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Allentown officials reject charter school’s bid to open in industrial zone

Lehigh Valley STEAM Academy Charter School
Jason Addy
The Allentown City Council on June 21 unanimously voted down a proposed zoning amendment to allow schools to open in some industrial zones.

ALLENTOWN, Pa. — Officials hoping to launch a new charter school in Allentown will have to find a new location after Allentown City Council shot down their request to open in an industrial zone.

Council members on Wednesday unanimously rejected the Lehigh Valley STEAM Academy Charter School’s bid to amend the city’s zoning ordinances to allow schools to open in areas zoned for limited and general industrial uses.

  • Allentown City Council voted 7-0 against a proposal to allow schools in some industrial zones
  • The Lehigh Valley STEAM Academy Charter School was hoping to open an office building on South 12th Street
  • Allentown School District officials fought the proposal throughout the city's zoning-approval process

Several council members said they voted against the amendment because they don’t want to create any issues as the city works to overhaul its zoning ordinances.
Charter school executives presented their plans in April to the Allentown City Planning Commission, which forwarded the proposal to council without recommending its approval.

A council committee in May recommended the full council reject the proposal.

Allentown School District officials and lawyers have fought the proposed zoning amendment at every step of the approval process.

Lehigh Valley STEAM Academy Charter School parking lot
Jason Addy
Trucks fill the parking lot in May at 2268 S. 12th St. in Allentown, the property where officials hoped to open the Lehigh Valley STEAM Academy Charter School.

'Simply not good planning'

Council hosted a public hearing, where representatives for the school district and the charter school sparred, before voting against the charter school’s proposal.

Attorney Loren Szczesny detailed the Allentown School District’s concerns with the proposal, telling council members it’s “simply not good planning” to allow schools to operate in industrial zones.

Industrial zones have “inherent risks for spills, wastes, accidents,” traffic and pollution that children should not be around.
Thomas Smith, Allentown School District facilities director

Allentown zoning ordinances allow schools in 13 of the city’s 18 zones, and no studies have shown those areas are “inadequate for school uses,” Szczesny said.

Certified planner Thomas Comitta said the proposed zoning amendment could be seen as “spot-zoning” because it “seems to be targeted specifically” to support the charter school’s bid to open on the property.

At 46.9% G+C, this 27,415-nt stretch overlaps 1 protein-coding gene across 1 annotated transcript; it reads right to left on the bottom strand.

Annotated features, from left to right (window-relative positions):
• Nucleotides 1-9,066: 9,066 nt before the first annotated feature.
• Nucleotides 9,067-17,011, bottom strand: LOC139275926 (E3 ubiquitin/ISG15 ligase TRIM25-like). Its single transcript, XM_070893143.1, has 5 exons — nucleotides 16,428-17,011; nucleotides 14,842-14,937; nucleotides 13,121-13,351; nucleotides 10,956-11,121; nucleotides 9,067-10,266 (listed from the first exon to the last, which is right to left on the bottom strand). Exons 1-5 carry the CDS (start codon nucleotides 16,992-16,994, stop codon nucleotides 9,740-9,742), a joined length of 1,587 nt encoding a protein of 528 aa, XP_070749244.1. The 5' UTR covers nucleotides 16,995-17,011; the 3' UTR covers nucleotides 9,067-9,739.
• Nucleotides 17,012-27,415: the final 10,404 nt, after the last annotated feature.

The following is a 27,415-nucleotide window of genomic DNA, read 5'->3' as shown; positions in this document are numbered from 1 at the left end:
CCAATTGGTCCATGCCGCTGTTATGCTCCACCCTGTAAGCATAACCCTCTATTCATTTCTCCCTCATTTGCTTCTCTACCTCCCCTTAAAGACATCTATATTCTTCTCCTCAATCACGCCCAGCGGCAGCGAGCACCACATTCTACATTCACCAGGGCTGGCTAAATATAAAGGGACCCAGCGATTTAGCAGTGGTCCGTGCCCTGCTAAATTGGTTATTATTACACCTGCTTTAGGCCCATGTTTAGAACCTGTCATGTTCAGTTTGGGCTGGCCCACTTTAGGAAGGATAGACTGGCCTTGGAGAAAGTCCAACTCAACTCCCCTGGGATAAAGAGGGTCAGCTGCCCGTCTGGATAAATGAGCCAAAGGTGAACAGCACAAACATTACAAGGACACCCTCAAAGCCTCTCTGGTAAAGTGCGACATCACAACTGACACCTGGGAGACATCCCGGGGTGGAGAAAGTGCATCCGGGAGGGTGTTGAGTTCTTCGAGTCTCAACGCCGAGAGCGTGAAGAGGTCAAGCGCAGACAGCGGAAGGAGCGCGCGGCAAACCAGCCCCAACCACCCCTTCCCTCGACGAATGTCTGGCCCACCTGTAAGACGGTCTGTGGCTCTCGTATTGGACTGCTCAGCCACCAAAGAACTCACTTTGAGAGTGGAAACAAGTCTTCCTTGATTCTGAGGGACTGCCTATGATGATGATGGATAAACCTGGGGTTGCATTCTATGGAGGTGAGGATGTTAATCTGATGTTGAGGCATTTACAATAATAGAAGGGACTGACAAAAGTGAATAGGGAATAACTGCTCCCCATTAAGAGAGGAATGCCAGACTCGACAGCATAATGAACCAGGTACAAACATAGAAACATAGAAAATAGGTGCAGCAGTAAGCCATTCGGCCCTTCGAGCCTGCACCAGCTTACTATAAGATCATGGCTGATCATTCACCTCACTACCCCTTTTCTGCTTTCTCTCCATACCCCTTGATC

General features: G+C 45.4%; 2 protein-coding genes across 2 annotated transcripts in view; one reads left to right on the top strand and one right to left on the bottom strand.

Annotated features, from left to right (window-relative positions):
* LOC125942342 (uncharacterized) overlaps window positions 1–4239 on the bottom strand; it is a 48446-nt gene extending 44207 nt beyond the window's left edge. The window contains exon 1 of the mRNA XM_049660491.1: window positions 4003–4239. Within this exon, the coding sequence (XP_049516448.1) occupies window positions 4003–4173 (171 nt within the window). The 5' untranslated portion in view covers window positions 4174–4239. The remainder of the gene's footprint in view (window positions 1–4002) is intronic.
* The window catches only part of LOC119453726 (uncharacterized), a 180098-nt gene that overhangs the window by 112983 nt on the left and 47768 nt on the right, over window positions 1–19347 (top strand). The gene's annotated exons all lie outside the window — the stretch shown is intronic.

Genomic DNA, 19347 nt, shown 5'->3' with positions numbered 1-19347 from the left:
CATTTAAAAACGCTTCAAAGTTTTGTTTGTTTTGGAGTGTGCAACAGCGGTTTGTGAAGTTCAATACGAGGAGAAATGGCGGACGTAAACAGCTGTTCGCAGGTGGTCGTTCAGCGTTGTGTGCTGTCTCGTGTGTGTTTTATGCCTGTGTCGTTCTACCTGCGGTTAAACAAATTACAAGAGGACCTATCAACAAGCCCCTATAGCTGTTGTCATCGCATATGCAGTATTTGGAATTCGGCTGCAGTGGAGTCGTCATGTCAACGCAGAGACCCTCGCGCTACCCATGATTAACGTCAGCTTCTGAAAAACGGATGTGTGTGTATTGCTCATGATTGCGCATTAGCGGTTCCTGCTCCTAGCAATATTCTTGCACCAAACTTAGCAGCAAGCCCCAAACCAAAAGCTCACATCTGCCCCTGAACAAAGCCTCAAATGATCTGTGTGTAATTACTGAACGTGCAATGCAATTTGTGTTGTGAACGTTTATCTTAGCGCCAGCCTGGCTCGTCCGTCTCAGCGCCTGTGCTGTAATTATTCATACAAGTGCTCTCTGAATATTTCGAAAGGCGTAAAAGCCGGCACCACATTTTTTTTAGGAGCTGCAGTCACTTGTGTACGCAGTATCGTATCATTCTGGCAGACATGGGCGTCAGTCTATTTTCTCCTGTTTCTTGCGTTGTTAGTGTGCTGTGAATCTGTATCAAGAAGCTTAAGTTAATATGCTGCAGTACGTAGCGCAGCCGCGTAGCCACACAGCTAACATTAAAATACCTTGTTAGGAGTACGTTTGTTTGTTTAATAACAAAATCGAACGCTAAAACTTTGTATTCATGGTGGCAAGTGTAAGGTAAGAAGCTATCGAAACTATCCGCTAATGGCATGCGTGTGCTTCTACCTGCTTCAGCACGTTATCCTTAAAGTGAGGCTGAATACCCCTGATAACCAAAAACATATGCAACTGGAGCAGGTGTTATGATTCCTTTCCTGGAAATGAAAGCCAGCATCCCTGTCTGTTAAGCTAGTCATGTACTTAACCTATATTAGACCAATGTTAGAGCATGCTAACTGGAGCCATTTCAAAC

Spot zoning is “a singling out of one lot or a small area for different treatment from that accorded to similar surrounding land indistinguishable from it in character, for the economic benefit [or detriment] of the owner,” according to the state Community and Economic Development Department.

State courts have ruled spot zoning is unconstitutional.

Thomas Smith, facilities director for the Allentown School District, read a statement to council, listing a series of businesses that can operate in industrial zones, such as chemical manufacturers, factories, and power plants.

Industrial zones have “inherent risks for spills, wastes, accidents,” traffic and pollution that children should not be around, Smith said.

Property could remain a parking lot

The Lehigh Valley STEAM Academy Charter School was seeking permission to open in a 43-year-old, four-story building at 2268 S. 12th St.

Charter school officials view the office building as "absolutely the right building" to convert into a school because of its layout, according to Dave Rank, a consultant with the project.

Large banners on the building advertise the Lehigh Valley STEAM Academy Charter School is enrolling students for the upcoming school year.

But the school’s timeline will be pushed back by at least a year due to delays caused by various application denials, including the failed zoning amendment.

The academy filed an application last year to open in Allentown School District, but the school board unanimously denied that application in February. Charter school officials are appealing that denial.

Attorney John VanLuvanee said the school district has a history of opposing charter schools and a “vested interest” in convincing council members to reject the proposal.

Charlie Schmehl, a consultant with Urban Research & Development Corporation in Bethlehem, worked with Allentown zoning employees to draft the proposed amendment, VanLuvanee said, urging council members to “have confidence in your staff.”

He refuted the school district’s spot-zoning allegations and said a school would be “more than appropriate” for the proposed property.

The building where the charter school hoped to open is currently vacant, but nearby residents have complained its parking lot is being used as a “hazardous trucking terminal” for tractor-trailers.

A resident implored council members to enforce a cease-and-desist order against the property’s owner after saying a truck rolled more than 100 feet across 12th Street before stopping on his property.

Ahead of council’s vote, VanLuvanee warned it could continue to serve as a parking lot if the proposal was denied Wednesday.